Green building and sustainable design practices not only benefit the environment, but also reduce demand on infrastructure for long-term cost savings.
Questions about permit requirements? Please contact the Planning Services Centre at 403-268-5311.
Sustainable design declaration and permit requirements
The sustainable development inventory form can be considered by builders and developers when projects are at the conceptual stage and is required for commercial building permits as part of the building permit application. If you need help completing this form, please refer to the sustainable development inventory user guide.
Geoexchange is a heat pump system that transfers heat into or from the ground through a system of fluid-filled pipes buried below the frost line. Because the earth's temperature remains fairly constant below the frost line, the system can both heat and cool a building with less energy than conventional systems.
Permit requirements for geoexchange
A mechanical permit is required to perform any work involving geo-exchange systems, including vertical or directional drilling involving the ground or water exchanger. These permits may only be applied for by a registered geoexchange contractor who is licensed to operate in The City of Calgary. Development, building and/or trade permits may be required to install a geoexchange system.
Written approval from Alberta Environment will be required for open loop systems. Vertical bore systems deeper than 150m (500ft) or bores within close proximity to hydrocarbon bearing zones must be licensed by the Alberta Energy Regulator.
A green roof is a vegetated roof that helps absorb storm water and reduce solar heat gain on a building. It is comprised of the roof structure, insulation, waterproofing membrane, drainage system and landscape cloth to contain the soil, roots and plants. Development, building and/or trade permits may be required to install a green roof system.
Solar air systems come in a vast range of sizes from small, residential units to massive commercial system applications. Any version may come as an "active" or fan-assisted system or as a "passive" or natural draft system to allow the tempered air to flow into a structure. Solar air will not provide 100 per cent of the space heating for a building but is very effective at providing supplementary heating or pre-heating of incoming air.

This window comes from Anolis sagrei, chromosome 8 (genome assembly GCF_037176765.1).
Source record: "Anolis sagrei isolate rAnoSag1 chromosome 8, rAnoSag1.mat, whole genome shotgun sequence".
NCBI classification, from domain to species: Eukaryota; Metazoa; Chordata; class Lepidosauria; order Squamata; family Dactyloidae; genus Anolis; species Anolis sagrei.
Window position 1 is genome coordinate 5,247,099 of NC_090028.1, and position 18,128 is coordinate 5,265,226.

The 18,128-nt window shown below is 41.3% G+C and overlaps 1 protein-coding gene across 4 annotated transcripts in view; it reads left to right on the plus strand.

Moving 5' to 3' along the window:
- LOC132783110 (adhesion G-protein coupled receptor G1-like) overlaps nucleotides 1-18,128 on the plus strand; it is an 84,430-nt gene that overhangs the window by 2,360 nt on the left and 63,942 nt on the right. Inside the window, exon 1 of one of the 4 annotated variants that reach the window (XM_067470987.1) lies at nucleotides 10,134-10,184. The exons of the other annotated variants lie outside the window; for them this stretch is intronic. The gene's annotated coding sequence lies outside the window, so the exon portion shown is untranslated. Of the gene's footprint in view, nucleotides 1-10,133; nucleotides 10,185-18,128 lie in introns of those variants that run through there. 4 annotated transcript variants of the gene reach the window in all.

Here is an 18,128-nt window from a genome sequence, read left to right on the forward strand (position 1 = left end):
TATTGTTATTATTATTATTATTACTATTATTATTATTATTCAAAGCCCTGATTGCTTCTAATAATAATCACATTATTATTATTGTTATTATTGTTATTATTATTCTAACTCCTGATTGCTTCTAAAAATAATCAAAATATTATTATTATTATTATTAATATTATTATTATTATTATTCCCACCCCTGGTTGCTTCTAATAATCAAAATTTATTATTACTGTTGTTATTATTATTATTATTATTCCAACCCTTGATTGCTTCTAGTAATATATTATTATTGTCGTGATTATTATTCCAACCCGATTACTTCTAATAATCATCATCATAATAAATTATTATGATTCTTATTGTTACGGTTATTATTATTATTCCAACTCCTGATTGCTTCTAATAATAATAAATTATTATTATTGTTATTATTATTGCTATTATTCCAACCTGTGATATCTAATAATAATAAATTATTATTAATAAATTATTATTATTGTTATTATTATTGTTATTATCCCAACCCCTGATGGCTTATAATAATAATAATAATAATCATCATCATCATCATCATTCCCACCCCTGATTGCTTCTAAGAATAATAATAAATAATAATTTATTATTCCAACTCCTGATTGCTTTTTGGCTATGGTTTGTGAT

A solar hot water system uses the energy of the sun to heat water. Solar collectors are typically installed on the roof, and a heat transfer fluid is pumped through tubes in the collectors and circulated to a heat exchanger. This transfers usable heat to the home's hot water systems, either domestic hot water tanks or space heating appliances.
Photovoltaic is a system that converts sunlight into electricity. Photovoltaic solar panels are mounted on a framing system or flush with the surface of the building (either the roof or an exterior wall surface as allowed under the Land Use Bylaw) to capture sunlight. The panels are wired to the home's electrical panel or battery array to supply useful electricity to the building or to feed excess power back into the grid.
Development, building and/or trade permits may be required to install a photovoltaic system.
- Solar air mechanical permit checklist
- Solar thermal plumbing permit checklist
- Solar photovoltaic electrical permit checklist
A wind turbine is a freestanding or building-mounted device that converts wind energy into electricity. There are different types of wind turbines, but all use a similar principle: using the wind to turn a shaft to create energy, typically to generate electricity to power a home and, if production exceeds demand, to sell back to the grid. Development, building and/or trade permits may be required to install a wind turbine.
Additional resources for information on green buildings
Planning Services Centre
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